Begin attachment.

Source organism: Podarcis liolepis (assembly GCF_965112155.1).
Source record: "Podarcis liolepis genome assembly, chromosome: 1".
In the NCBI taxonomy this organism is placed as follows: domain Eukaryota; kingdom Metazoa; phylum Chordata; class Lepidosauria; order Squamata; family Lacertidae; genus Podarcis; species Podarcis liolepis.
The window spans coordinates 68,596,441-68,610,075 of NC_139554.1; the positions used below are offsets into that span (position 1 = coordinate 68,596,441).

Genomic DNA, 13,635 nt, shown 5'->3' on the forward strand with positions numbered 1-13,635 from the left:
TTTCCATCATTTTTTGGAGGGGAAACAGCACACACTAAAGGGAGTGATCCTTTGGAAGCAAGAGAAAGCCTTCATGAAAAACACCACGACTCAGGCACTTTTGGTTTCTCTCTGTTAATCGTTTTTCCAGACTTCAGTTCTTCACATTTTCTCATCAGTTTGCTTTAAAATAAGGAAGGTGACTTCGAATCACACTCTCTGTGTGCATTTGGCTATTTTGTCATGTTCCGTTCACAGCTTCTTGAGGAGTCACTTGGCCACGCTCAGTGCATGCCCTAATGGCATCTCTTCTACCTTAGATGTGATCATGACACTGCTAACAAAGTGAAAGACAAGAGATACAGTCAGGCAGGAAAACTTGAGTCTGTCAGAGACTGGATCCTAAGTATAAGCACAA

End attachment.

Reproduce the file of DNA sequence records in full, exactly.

Source organism: Podarcis liolepis (assembly GCF_965112155.1).
Source record: "Podarcis liolepis genome assembly, chromosome: 1".
In the NCBI taxonomy this organism is placed as follows: domain Eukaryota; kingdom Metazoa; phylum Chordata; class Lepidosauria; order Squamata; family Lacertidae; genus Podarcis; species Podarcis liolepis.
The window spans coordinates 68,596,441-68,610,075 of NC_139554.1; the positions used below are offsets into that span (position 1 = coordinate 68,596,441).

Genomic DNA, 13,635 nt, shown 5'->3' on the forward strand with positions numbered 1-13,635 from the left:
TTTCCATCATTTTTTGGAGGGGAAACAGCACACACTAAAGGGAGTGATCCTTTGGAAGCAAGAGAAAGCCTTCATGAAAAACACCACGACTCAGGCACTTTTGGTTTCTCTCTGTTAATCGTTTTTCCAGACTTCAGTTCTTCACATTTTCTCATCAGTTTGCTTTAAAATAAGGAAGGTGACTTCGAATCACACTCTCTGTGTGCATTTGGCTATTTTGTCATGTTCCGTTCACAGCTTCTTGAGGAGTCACTTGGCCACGCTCAGTGCATGCCCTAATGGCATCTCTTCTACCTTAGATGTGATCATGACACTGCTAACAAAGTGAAAGACAAGAGATACAGTCAGGCAGGAAAACTTGAGTCTGTCAGAGACTGGATCCTAAGTATAAGCACAA